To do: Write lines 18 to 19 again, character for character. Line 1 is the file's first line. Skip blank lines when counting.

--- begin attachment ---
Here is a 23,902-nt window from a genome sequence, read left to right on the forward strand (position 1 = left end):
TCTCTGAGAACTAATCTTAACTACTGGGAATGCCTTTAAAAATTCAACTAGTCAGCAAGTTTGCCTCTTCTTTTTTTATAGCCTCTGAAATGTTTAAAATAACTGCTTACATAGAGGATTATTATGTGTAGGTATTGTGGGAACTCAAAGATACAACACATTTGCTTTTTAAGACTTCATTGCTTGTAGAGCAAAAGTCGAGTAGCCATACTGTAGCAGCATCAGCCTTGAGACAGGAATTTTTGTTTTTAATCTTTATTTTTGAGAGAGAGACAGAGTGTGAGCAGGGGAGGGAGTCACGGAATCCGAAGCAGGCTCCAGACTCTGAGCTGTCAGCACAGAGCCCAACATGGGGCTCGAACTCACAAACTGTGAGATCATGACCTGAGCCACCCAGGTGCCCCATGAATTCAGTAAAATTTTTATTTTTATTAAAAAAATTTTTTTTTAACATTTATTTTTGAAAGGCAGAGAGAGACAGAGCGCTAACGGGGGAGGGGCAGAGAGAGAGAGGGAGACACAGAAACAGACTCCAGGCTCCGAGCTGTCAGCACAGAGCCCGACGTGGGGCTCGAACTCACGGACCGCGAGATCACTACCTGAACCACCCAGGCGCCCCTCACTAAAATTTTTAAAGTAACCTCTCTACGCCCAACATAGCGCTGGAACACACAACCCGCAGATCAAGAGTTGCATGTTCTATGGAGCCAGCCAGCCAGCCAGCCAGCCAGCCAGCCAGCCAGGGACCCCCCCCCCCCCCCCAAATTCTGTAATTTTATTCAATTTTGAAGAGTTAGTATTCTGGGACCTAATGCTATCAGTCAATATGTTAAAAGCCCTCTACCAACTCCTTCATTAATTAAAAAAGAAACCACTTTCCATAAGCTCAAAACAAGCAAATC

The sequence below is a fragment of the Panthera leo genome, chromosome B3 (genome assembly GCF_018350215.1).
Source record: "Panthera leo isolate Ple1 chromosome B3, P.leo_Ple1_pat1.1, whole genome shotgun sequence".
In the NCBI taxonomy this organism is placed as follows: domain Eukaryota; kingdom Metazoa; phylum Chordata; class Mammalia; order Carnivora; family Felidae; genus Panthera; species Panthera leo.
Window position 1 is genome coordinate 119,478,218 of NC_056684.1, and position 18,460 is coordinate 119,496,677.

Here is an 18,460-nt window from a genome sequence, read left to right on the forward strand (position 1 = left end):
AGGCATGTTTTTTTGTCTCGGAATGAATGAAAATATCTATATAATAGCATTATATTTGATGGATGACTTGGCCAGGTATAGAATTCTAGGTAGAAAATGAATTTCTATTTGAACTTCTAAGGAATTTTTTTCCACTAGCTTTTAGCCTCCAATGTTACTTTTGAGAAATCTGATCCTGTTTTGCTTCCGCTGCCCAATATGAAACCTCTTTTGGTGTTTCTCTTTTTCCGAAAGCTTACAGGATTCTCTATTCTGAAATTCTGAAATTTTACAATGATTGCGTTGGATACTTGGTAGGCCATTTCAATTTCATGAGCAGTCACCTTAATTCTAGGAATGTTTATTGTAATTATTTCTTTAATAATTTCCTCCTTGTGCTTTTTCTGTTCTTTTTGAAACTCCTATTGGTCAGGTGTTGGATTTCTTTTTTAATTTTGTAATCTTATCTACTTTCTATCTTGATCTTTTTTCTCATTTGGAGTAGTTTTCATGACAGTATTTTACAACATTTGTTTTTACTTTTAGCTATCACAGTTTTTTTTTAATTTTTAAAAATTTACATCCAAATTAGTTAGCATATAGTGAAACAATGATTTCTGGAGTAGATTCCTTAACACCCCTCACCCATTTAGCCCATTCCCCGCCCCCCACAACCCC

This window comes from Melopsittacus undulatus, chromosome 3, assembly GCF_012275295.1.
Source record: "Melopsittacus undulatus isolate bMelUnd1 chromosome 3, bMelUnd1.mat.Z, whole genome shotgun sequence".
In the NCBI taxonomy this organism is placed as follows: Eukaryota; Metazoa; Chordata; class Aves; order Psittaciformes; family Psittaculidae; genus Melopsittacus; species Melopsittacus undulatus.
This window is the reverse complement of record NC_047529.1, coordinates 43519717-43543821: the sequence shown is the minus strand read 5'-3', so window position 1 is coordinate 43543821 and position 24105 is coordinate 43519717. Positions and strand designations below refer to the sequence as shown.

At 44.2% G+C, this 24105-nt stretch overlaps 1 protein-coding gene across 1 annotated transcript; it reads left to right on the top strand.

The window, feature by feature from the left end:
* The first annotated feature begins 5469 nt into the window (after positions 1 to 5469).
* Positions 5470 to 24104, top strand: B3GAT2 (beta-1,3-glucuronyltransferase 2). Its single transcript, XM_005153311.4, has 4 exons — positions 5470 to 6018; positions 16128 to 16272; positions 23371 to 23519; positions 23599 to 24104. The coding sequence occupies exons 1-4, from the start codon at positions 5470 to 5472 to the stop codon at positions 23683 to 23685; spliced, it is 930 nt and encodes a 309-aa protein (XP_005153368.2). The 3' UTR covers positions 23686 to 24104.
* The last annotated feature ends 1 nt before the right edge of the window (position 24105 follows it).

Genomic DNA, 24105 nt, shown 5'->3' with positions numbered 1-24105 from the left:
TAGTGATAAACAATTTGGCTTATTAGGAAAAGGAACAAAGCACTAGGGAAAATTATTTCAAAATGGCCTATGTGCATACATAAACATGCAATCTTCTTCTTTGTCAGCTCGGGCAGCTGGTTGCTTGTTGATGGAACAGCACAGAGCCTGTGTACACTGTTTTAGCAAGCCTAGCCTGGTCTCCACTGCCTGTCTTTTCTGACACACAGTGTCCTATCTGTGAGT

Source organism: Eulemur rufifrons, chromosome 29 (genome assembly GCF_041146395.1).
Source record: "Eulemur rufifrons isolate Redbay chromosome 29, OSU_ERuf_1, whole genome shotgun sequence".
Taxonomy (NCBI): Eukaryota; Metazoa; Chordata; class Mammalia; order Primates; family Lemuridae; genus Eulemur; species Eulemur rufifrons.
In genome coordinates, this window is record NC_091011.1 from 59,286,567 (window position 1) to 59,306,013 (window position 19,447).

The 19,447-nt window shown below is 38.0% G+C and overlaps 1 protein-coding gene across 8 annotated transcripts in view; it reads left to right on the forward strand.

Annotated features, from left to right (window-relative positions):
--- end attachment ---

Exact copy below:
Genomic DNA, 24105 nt, shown 5'->3' with positions numbered 1-24105 from the left:
TAGTGATAAACAATTTGGCTTATTAGGAAAAGGAACAAAGCACTAGGGAAAATTATTTCAAAATGGCCTATGTGCATACATAAACATGCAATCTTCTTCTTTGTCAGCTCGGGCAGCTGGTTGCTTGTTGATGGAACAGCACAGAGCCTGTGTACACTGTTTTAGCAAGCCTAGCCTGGTCTCCACTGCCTGTCTTTTCTGACACACAGTGTCCTATCTGTGAGT